How Analytics Will Make Germany Even Better At Penalties At Euro 2016

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SAP gives Germany even more tools to boost on pitch performance at Euro 2016, but would help England too if the FA makes the call

It’s a development that will strike fear into the hearts of every English football fans, but the Germans are using big data analytics to get better at penalties in their quest to become European Champions for the fourth time.

SAP, which has a long standing partnership with the German football association (DFB), has added a penalty insights function into its commercially available SAP Sports One software, which will help German goalkeepers and coaches predict how opponents will take penalties at Euro 2016.

The idea was partly sparked by the story of former national tam goalkeeper Jens Lehmann losing his penalty notes at the 2006 World Cup and a decade later was entertained by coaching staff, including Andreas Koepke, who has expressed frustration at obtaining the best data for penalty shoot outs.

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Sports analytics

German football team SAPThe function is built on SAP’s HANA in-memory analytics platform and analyses data in real time, allowing coaches to show players before and during matches on a mobile device.

A demo of France’s Antoine Griezmann’s penalty record showed the most likely part of the goal he would aim for, along with other details such as run up style – reducing the likelihood of German goalkeepers being tricked by stuttered approaches. This data is supported by video clips provided by third party providers.

Oliver Bierhoff, a former German international and now manager of the national team (Joachim Loew is coach), spoke more enthusiastically about big data analytics than other sports figures wheeled out by technology partners.

“Big data is a big factor in sport,” he said at the team’s base for the next month in Evian-les-Bains, which overlooks Lake Geneva “There is unbelievable potential.”

He rejected suggestions that penalty data would interfere with the natural intuition of Manuel Neuer, widely regarded as one of the best goalkeepers in the world, noting how well SAP’s analytics had served the team at the 2014 World Cup in Brazil – a tournament in which they emerged as World Champions.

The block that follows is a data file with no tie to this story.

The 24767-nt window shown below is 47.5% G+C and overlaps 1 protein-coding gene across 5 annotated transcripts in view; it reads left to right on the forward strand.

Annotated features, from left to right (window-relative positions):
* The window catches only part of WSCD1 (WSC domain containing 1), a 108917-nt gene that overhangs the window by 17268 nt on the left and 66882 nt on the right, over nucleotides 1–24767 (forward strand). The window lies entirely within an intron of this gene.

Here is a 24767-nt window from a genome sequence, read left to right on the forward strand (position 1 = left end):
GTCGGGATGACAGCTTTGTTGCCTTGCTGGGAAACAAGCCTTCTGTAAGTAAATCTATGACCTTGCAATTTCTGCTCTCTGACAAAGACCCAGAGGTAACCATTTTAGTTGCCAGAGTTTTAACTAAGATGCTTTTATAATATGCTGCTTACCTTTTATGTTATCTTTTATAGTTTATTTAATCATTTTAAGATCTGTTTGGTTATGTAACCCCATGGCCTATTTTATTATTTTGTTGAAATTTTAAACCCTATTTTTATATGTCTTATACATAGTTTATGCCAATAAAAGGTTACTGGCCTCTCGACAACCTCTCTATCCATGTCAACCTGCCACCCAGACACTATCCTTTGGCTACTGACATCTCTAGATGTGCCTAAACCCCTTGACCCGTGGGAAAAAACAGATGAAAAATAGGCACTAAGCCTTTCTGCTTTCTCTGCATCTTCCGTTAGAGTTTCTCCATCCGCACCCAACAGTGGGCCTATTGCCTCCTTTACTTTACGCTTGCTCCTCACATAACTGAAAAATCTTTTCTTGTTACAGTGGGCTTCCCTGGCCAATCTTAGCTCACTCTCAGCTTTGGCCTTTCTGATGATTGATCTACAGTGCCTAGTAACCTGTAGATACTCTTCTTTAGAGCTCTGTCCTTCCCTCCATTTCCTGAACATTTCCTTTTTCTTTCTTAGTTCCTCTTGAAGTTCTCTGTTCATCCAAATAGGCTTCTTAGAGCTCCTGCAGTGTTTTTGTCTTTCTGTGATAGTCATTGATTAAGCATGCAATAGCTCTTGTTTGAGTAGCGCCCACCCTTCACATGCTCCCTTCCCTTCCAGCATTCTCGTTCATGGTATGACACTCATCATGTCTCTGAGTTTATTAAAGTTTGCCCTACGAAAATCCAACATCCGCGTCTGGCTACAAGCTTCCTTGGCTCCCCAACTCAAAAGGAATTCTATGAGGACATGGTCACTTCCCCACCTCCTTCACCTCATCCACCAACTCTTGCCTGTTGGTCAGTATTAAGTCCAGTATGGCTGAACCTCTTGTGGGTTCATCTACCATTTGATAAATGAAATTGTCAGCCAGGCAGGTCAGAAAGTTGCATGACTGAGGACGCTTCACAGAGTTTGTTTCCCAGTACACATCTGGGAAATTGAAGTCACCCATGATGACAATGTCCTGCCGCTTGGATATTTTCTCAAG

German partnership

SAP has worked with the DFB for more than a decade, mainly for back office operations, but attention has recently turned towards using software to improve team performance. The World Cup project kicked off just 14 weeks before the start of the competition and was a prototype application that formed the basis of SAP Sports One.

“We are the experts in developing software and they are the experts in football,” SAP’s Fadi Noum told TechWeekEurope. “Based on the results, they were impressed and said this was a good start – but only the beginning.”

The Match Insights app used two years ago has been overhauled with a new UI, is integrated with SAP Sports One, and provides access to a central cloud media library. The SAP Team One app allows players and coaches to shre videos images and messages within individual groups – such as a back four defensive line – and ‘Challenger Insights’ is a completely new addition for 2016.

This feature provides information about opponent’s formations, offensive and defensive character traits and is updated in real time. This allows coaches to adjust tactics in real time and create a pre- match plan in training.

Could England benefit?

German football team SAP 2The theory is that by having more time to work with the SAP software in France than in Brazil, the insights gained from analytics will be more effective, especially since the DFB and SAP have been working closely together.

SAP is of course a German company, and there is a certain amount of prestige and pride for it to be associated with Die Mannschaft. But business is business and sport is an area that SAP sees significant growth prospects for.

So what if Roy Hodgson and England, as famous for their poor penalty record as Germany are for their excellent history at spot kicks, wanted to use SAP Sports One to change their fortunes?

“The solution itself is agnostic. It’s about the content and the people that use it,” Stefan Wagner, global general manager for sports and entertainment told TechWeekEurope.

“You could give me the number of the head coach of England tomorrow and I would sell!”

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